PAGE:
The Egan’s were too petrified to run for help and the neighbours were too terrified to leave their homes.  Margaret spent a long night in the company of her distressed children while the Black and Tans were shouting outside and shooting into the night.  The next morning a female neighbour made her way to Egan’s; those men of the village, who were not ‘on the run’, were still too afraid to venture out.  It was not permitted to bring the remains to the church, so Fr. Lynch offered Mass in the house on Tuesday morning.  On Wednesday evening at around 4.00pm the funeral party made its way to Moorpark graveyard.   The cortege passed a group of Black and Tans who were in the furze in Moorpark.  They immediately began to fire off their guns in all directions in a menacing show of disrespect.  Margaret and her children were terrified and even more so, as they made their way back home in the dark.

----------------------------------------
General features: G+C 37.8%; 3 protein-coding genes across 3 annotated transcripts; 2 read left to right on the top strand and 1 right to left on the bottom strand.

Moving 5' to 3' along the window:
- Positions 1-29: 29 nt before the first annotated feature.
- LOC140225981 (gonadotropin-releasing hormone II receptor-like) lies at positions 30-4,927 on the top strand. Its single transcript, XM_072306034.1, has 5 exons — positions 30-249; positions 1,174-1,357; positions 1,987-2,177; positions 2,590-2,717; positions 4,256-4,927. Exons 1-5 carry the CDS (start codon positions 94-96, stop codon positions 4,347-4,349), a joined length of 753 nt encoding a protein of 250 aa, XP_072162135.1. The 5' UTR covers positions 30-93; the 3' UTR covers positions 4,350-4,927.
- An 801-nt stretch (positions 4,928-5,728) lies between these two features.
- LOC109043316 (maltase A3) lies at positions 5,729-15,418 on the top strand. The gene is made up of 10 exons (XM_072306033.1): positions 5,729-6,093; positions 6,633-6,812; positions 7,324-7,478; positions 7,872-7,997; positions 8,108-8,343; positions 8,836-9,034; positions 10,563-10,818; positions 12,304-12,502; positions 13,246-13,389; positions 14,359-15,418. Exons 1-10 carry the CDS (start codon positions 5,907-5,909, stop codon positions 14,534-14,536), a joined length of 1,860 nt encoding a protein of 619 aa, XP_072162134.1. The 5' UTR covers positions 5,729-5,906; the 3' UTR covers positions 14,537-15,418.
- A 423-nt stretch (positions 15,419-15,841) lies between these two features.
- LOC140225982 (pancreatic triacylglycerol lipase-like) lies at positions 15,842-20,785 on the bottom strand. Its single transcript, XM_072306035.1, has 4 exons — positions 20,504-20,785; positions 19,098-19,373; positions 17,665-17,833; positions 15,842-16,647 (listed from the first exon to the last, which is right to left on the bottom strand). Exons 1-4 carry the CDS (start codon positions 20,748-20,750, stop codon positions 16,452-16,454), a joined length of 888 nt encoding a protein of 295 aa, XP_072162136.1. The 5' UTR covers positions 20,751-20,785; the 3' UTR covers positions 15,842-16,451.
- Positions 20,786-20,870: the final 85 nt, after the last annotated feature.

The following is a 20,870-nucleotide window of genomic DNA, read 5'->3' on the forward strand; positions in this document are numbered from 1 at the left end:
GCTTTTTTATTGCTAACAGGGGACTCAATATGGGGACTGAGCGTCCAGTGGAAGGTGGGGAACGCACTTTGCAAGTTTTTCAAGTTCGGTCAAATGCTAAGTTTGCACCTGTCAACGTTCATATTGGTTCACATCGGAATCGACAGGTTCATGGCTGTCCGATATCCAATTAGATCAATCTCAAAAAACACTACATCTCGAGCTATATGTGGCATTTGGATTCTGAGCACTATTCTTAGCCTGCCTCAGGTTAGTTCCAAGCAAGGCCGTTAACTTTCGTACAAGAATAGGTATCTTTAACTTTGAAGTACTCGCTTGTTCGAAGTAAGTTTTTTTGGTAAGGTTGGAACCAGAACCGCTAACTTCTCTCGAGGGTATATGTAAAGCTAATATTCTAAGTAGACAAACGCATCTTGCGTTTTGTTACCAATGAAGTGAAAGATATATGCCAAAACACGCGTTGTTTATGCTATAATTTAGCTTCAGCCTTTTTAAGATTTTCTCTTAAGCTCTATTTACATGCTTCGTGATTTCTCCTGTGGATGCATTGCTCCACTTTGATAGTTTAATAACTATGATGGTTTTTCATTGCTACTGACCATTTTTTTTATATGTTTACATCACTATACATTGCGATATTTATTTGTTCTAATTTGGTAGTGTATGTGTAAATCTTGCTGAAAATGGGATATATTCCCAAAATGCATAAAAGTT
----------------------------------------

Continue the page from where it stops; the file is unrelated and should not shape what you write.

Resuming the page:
A military inquiry (6) was carried out in Athenry. It found that Tom Egan’s death was caused by laceration of the brain and haemorrhage caused by a bullet wilfully inflicted by some person or persons unknown.  Although Margaret stated that the men who shot her husband wore policemen’s uniforms, complete with capes, the Crown Forces denied any involvement in Tom’s murder.  Margaret stated that she did not recognise any of the men who came to her home.  Under the circumstances, it would have been unwise to publicly identify her husband’s murderer. The County Inspector’s report for October states that Tom was killed by locals who believed that he knew the identities of the killers of Shawe-Taylor and would betray them to the authorities. Yet, according to this report, at least one of the raiders spoke with an English accent.  The allegation that Tom was an informer was never given credence locally.  To add substance to their allegation the authorities claimed that four police capes had been stolen from the back of Lackagh Church, some three months previously, while their owners attended Mass.